- If objective moral truth exists, then God exists
- Objective moral truth exists
- Therefore, God exists
The main issue with this argument is that premise 2 is either false or poorly defined. The notion of a universal moral law, popular in western enlightenment-influenced societies, cannot be demonstrated through any kind of logical reasoning. Now of course, there are practices which work better at holding a society together and enabling it to flourish (eg. prohibition of murder). Societies which lack such common-sense survival principles aren’t likely to succeed in the long-run. But that does not imply the elevation of these principle to a kind of objective moral law.
The only examples of ‘objective’ moral values that we can point to are either those found in religious texts such as the Bible, or the law codes and constitutions of political institutions. But these are objective in the sense that they are actually written down and codified somewhere. They do not represent a kind of ‘natural law’ written into the fabric of the world and so in this sense are not universally objective.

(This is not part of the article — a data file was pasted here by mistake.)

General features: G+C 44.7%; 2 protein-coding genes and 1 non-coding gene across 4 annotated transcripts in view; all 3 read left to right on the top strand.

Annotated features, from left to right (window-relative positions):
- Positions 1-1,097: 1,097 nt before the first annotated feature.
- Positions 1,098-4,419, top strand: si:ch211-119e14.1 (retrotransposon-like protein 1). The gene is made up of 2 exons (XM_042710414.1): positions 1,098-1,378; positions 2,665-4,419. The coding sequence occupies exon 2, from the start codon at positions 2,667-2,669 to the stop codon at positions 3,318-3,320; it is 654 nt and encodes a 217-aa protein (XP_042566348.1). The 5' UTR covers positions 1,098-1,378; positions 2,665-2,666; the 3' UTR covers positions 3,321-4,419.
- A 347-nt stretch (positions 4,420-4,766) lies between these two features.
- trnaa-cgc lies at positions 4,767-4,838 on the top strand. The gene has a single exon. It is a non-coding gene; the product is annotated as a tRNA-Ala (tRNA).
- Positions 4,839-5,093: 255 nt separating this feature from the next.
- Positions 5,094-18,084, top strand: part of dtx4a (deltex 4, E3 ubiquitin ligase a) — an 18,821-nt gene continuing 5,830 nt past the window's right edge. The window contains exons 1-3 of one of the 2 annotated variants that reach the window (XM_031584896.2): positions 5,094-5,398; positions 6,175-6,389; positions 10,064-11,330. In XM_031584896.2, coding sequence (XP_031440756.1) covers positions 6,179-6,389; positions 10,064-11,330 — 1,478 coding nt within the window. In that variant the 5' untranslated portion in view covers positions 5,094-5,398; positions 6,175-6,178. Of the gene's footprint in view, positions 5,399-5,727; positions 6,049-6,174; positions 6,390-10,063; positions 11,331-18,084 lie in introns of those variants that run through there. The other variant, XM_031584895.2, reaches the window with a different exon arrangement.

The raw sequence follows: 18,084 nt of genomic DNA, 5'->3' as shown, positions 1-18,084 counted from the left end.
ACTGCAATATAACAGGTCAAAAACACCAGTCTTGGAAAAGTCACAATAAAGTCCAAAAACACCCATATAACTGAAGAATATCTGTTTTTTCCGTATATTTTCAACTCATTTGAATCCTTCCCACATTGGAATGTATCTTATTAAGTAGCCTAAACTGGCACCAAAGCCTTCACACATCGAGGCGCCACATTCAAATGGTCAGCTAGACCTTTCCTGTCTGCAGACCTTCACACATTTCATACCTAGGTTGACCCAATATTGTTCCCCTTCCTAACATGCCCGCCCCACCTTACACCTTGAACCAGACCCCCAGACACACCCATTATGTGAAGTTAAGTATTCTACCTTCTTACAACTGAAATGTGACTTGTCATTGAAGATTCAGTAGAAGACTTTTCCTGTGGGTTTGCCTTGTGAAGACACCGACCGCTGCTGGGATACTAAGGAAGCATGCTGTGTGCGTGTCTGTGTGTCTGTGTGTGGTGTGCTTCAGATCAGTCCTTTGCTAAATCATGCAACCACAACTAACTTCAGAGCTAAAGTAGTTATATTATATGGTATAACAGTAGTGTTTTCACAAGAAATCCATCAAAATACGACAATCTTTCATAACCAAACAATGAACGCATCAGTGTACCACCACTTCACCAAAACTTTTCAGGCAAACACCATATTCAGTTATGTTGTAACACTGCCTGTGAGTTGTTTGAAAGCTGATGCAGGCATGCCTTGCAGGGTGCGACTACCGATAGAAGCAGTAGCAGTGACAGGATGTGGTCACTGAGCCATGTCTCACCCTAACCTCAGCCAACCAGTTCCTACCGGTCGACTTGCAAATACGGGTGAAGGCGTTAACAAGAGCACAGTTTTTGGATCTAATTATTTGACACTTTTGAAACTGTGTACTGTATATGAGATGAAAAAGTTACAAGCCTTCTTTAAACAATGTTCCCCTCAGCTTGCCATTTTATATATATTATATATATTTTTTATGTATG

The Ontological Argument
This argument is a bit harder to understand since it appeals to the notion of “possible worlds”. However, one popular formulation goes like this:
- A maximally great being is one which, if it exists in one possible world, exists in all possible worlds
- It is possible that a maximally great being exists in some possible world
- Therefore, a maximally great being exists in all possible worlds (from 1)
- Therefore, a maximally great being exists
The problem with this argument is that it inverts the burden of proof through linguistic cleverness. One can simply turn the argument on its head as follows:
- A maximally great being is one which cannot exist in any possible world, unless it exists in all possible worlds
- It is not certain that a maximally great being exists
- Therefore, a maximally great being does not exist in all possible worlds
- Therefore, a maximally great being does not exist (from 1)
So, depending on how you phrase the statements, a maximally great being either does or does not exist. Given that such a stark difference in outcome can be obtained simply by slightly changing the second premise, I would question whether this argument is of any use.
For the reasons given above, I do not find any of the classical arguments for God’s existence compelling, aside from certain forms of the teleological argument. All of them fail insofar as they begin by adopting an abstract metaphysical being as the God whose existence requires demonstrating. The cosmological argument begins with God as an “uncaused cause”. The moral argument begins with God as “the good” in a Platonic sense. The ontological argument begins with God as “a maximally great being”.
The only argument which has any merit is the teleological argument, since it makes no assumptions about the nature of God, besides that God is some form of intelligent creator. In the next instalment, I will put forward another argument for God rooted in history and revelation, rather than metaphysical speculation.